Hundreds of new trees planted at Stackpole
More than 250 trees were planted by National Trust staff and volunteers at Stackpole this week as part of an ongoing conservation project to restore the estate’s former conifer plantation back to native broadleaf woodland that delivers for nature.
Speaking about the work, National Trust ranger Alex Shilling, said: “Our aim is to create a varied patchwork of native broadleaf woodland by replanting areas that were previously dominated with conifers that have since been lost during storms or felled.”
Hazel, oak, rowan, field maple and elder were among the species planted at Cheriton Bottom by the team, with the trees kindly gifted through the Hay Festival’s Thirty Acre Wood project, a project between the Woodland Trust and the National Trust to mark Hay Festival's 30th anniversary in 2017.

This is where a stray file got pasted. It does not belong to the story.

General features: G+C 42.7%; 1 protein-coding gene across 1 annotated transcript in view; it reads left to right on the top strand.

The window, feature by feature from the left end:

“We’re delighted to have received over 750 trees through the Hay Festival’s Thirty Acre Wood project, with the variety of species selected to help benefit a range of bird, insect and plant life.
“As well as having the support of our Pembrokeshire team, we’ll also be working with local volunteer groups to continue tree planting over the coming weeks,” he added.